How to Motorbike Through Vietnam

Some travelers rave about the cheap flights in Vietnam. Others swear by the convenience of the hop-on hop-off bus system. However, when it comes to traveling Vietnam, there’s really no method that can compare to exploring the country by motorbike. If your goal is to get off the beaten tourist track and experience Vietnam for what it really is, then don’t pass up the chance to make your trip through Vietnam an unforgettable and everlasting experience!

First, let’s take care of the visa…

Getting visa on arrival at the airport of Vietnam
Getting visa on arrival at the airport of Vietnam

The visa on arrival process for Vietnam is a simple one, but there is a small bit of planning that needs to happen before you touch down in the country.

  • First, complete and submit the online visa application. This will only take a few minutes.
  • Wait to receive the Visa Approval Letter e-mail and print it out.
  • Present the letter at the Landing Visa desk in Vietnam. The visa will be placed into your passport here.
  • Show your visa/passport to an immigration officer at the entry point of Vietnam.


* two blank pages are required for the visa and entrance/exit stamp.

*No documents are needed to apply online.

*No need to visit the embassy.


Motorbike rental Ho Chi Minh City
Motorbike rental Ho Chi Minh City

So, if you’re up for the motorbike journey then first order of business upon entering Vietnam is finding a bike.


If you’re looking to buy, your best bet is to hang around the popular youth hostels in Hanoi or Ho Chi Minh. These two cities are the most popular starting/finishing points for those motorbiking the country. Because motorbiking the country has becoming increasingly popular, you’ll likely find other travelers selling their motorbikes after they’ve completed the journey.

If not, check the hostel’s bulletin board for flyers advertising bike sales. The benefit of buying a bike is being able to turn around and sell it to someone else after you’ve completed the journey. The negative aspect is not knowing the full or true condition of a bike you’re buying off a perfect stranger. Of course, you’d like to think that there’s some ‘’traveler comradery’’ between the two of you, but at the end of the day, they’re just trying to make a few bucks. Bottom line: if you don’t have a good feeling about the bike or the person selling it, don’t buy it. Also, don’t buy anything without first driving it first.


If you can’t find a suitable option or feel wary about buying a bike in an unknown condition, don’t despair. There’s another way. Check the motorbike rental shops around the city. Some will allow you to rent bike in their shop and return it in a partner shop somewhere else. The drawback is you won’t be able to sell it to make your money back at the end of the trip. On the plus side, renting means you’re more likely to get a bike that’s in reliable condition.


The two most logical starting points to a motorbike trip through Vietnam is either the north in Hanoi or the south in Ho Chi Minh. Because Vietnam is a long, relatively thin country, starting at one end or the other assures seeing the most. You can start at either end and hit the same places – it makes no difference.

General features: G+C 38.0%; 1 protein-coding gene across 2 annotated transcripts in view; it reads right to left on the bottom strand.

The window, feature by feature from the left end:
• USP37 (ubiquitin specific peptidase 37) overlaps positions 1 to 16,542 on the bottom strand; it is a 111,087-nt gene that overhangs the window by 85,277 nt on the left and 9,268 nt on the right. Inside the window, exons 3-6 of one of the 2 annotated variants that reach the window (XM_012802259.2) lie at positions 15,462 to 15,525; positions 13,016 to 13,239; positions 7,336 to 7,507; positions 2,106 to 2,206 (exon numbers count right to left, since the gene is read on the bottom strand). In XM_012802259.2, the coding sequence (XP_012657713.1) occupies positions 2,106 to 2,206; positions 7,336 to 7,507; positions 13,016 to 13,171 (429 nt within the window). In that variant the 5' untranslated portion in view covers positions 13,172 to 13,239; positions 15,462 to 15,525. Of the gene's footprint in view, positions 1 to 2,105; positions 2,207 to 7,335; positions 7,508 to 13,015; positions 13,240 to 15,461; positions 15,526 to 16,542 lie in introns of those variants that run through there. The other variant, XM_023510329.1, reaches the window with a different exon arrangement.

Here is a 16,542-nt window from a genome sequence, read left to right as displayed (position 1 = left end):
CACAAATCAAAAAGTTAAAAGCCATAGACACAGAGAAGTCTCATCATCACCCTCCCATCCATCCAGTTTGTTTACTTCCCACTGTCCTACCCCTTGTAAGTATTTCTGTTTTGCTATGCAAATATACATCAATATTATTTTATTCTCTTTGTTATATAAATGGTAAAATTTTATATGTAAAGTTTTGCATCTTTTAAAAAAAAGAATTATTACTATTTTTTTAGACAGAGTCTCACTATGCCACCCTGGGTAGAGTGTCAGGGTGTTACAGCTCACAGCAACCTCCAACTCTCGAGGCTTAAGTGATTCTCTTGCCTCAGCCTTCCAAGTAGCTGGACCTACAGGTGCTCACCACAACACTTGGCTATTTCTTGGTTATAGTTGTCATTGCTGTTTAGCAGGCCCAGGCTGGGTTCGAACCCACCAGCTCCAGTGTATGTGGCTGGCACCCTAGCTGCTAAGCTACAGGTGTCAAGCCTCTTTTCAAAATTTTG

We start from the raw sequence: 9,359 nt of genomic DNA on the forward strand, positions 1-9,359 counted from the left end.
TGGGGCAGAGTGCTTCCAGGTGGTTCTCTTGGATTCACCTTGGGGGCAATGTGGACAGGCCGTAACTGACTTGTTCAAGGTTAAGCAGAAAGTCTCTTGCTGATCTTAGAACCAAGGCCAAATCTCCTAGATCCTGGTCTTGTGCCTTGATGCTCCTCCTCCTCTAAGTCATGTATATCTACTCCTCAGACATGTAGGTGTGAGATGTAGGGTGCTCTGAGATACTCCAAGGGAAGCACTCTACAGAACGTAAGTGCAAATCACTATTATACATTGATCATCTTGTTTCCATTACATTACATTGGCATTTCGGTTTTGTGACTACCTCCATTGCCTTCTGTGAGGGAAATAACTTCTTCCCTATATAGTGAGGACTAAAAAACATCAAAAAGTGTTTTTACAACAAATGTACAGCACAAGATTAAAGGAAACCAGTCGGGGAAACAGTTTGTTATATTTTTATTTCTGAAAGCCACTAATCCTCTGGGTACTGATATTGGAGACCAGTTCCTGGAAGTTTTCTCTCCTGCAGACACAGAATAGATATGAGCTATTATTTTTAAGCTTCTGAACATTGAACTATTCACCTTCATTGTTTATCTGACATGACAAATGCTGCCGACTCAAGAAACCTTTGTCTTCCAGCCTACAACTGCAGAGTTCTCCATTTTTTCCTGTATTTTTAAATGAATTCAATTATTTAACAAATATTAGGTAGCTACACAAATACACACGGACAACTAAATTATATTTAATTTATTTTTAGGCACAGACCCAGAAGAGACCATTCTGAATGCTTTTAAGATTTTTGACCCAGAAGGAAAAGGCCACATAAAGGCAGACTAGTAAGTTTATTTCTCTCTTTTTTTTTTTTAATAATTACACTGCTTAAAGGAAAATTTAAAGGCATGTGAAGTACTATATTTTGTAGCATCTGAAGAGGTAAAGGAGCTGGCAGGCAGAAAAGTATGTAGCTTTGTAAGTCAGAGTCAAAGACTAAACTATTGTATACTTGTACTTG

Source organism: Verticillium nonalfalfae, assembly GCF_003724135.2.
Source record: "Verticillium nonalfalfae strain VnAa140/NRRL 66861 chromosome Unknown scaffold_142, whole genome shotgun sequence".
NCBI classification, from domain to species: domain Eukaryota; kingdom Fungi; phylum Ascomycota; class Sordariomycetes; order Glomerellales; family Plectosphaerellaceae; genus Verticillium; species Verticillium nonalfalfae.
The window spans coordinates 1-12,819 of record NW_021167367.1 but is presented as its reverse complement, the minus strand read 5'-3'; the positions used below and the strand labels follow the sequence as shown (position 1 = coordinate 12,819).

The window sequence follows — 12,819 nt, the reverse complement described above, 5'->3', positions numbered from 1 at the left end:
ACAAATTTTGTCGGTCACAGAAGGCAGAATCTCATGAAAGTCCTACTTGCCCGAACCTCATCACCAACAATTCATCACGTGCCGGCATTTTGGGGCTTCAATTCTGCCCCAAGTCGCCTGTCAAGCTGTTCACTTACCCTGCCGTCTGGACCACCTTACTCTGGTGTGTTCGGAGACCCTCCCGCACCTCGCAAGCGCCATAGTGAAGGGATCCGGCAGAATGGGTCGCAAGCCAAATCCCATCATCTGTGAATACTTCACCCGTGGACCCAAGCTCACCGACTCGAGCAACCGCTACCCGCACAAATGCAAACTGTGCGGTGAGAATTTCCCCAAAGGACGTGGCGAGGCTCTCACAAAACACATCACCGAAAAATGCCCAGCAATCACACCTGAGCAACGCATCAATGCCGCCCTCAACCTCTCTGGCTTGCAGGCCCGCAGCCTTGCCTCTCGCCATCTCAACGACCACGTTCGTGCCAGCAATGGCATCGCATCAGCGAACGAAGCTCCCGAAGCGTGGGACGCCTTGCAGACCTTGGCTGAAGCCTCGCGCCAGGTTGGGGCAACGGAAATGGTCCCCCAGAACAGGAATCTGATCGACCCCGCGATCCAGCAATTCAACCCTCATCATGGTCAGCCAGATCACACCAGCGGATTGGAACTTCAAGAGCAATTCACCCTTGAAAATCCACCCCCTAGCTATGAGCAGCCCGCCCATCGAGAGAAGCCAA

Below, we’ve outlined an easy-to-follow itinerary, starting in Hanoi and finishing in Ho Chi Minh.


From Hanoi, this schedule can be comfortably completed within a 2 ½ – 3-week timeframe. Factor in roughly 3 nights in each destination:

  • First stop, Ninh Binh, 95km
  • Second stop, Phong Nha Ke Bang National Park, 397km
  • Third stop, Hue, 212km
  • Fourth stop, Hoi An via Hai Van Pass, 122km
  • Fifth stop, Nha Trang, 498km
  • Sixth stop, Dalat, 134km
  • Seventh stop, Mui Ne, 154km
  • Eighth stop, Ho Chi Minh, 218km


  • Hanoi and Ho Chi Minh are famous for swarming motorbikes. It can be intimidating, to say the least. Push your fears aside, hop on your bike, and literally just go with the flow of motorbikes.
  • The locals’ motorbike maneuvering skills are beyond impressive; take your cues from them. Hesitating or driving more slowly than the others is actually more dangerous.
  • The roads are mostly paved all the way from start to finish.
  • Pay extra close attention on the busy 6-lane highways; they are dusty with lots of 18-wheeler trucks and cars traveling at high speeds.
  • Give every vehicle on the road plenty of space. They can change lanes or speed without warning.
  • Keep your eyes open for animals in the road.
  • Don’t be afraid to ask locals for help. Most will be more than willing to assist with directions or bike breakdowns.
  • Language may be a barrier. Few people speak English outside of the tourist areas. Smile a lot, be patient, and don’t raise your voice.
  • Drive slowly – this is for safety as much as it is to appreciate all the amazing things going on around you!


Vietnam is really a special country and a motorbike tour is definitely the way to experience it. Taking to the streets allows you to see a different side of the country – a more genuine, simple, and charming part that remains uncovered by the majority of travelers who choose to travel by bus or plane.

Of course, motorbiking comes with risks. However, we doubt you’ll regret the decision to step outside your comfort zone, onto a bike, and into a whole new way to travel.

A tourist on motorcycle
A tourist on motorcycle

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